The real economic value of advanced analytics (e.g., AI, BDA) is in sensing and predicting more accurately what will happen and acting to seize opportunities (e.g., changing customer sentiment) or mitigate threats (e.g., supply chain interruptions).

In this issue of Amplify, we explore several ways organizations leverage business analytics to create business value. As we delve into this dynamic business environment, it becomes evident that leaders who understand their business and data and can strategically align their analytical capabilities are best positioned to derive business value.

In This Issue

This issue showcases the relationship between business analytics and business value and provides real-world examples of how analytical technologies can be successfully adopted and adapted to create business and social value in a variety of sectors and industries.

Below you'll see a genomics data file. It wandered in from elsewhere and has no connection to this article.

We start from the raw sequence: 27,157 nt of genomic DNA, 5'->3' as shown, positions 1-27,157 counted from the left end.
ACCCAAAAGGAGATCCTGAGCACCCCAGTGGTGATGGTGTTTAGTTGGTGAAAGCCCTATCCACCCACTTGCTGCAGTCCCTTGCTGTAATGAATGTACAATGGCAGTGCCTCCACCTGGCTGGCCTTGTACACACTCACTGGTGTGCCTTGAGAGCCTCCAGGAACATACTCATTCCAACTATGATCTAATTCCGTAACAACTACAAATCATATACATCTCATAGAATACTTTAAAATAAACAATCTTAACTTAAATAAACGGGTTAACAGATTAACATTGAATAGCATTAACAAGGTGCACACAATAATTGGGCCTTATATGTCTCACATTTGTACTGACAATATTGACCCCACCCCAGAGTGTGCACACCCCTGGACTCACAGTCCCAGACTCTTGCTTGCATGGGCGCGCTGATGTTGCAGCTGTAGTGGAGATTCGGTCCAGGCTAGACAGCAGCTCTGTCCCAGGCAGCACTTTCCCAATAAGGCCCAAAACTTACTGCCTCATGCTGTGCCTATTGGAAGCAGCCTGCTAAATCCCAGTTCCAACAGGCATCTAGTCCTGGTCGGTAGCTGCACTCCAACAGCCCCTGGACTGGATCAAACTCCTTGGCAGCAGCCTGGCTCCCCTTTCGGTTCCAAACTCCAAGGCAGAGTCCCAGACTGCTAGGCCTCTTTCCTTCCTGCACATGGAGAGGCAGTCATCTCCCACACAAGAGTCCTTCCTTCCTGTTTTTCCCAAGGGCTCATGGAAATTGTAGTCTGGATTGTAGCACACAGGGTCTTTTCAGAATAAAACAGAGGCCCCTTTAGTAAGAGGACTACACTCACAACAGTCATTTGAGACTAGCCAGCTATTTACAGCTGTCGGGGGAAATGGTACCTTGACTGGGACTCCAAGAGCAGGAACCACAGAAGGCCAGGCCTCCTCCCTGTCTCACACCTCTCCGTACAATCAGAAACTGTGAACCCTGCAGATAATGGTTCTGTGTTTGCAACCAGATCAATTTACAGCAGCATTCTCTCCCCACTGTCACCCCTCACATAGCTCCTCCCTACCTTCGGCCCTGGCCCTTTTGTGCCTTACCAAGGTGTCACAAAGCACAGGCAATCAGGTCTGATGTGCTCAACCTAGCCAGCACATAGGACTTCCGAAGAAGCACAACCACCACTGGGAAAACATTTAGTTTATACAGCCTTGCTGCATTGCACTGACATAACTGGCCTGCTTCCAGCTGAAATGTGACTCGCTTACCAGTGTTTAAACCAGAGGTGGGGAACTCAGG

First, Pamela McCloskey and Byron Graham explain “why” and “how” organizations in the banking industry are developing and using big data analytics capabilities (BDAC) to derive business value. Their article highlights the importance of a socio-technical approach to analytics: technical resources (e.g., data, technical infrastructure, software tools) and human capital with the skills to use these resources combined with the right social elements to nurture a data-driven culture that ensures the correct use of data for insight and decision-making. McCloskey and Graham present examples of how organizations have drawn on BDACs to successfully respond to recent shocks in the external environment, including the pandemic and regulatory changes in the financial services industry. The authors’ proposed framework for assessing and developing the resource base for BDAC helps organizations understand their level of analytics maturity to maximize operational efficiencies and performance. The framework outlines how (1) process integration (creating a “single source of truth”), (2) process assimilation (restructuring to embed data skills,) and (3) diffusion (creating a data-driven culture) can enable organizations to develop BDACs to increase business value and gain strategic benefit.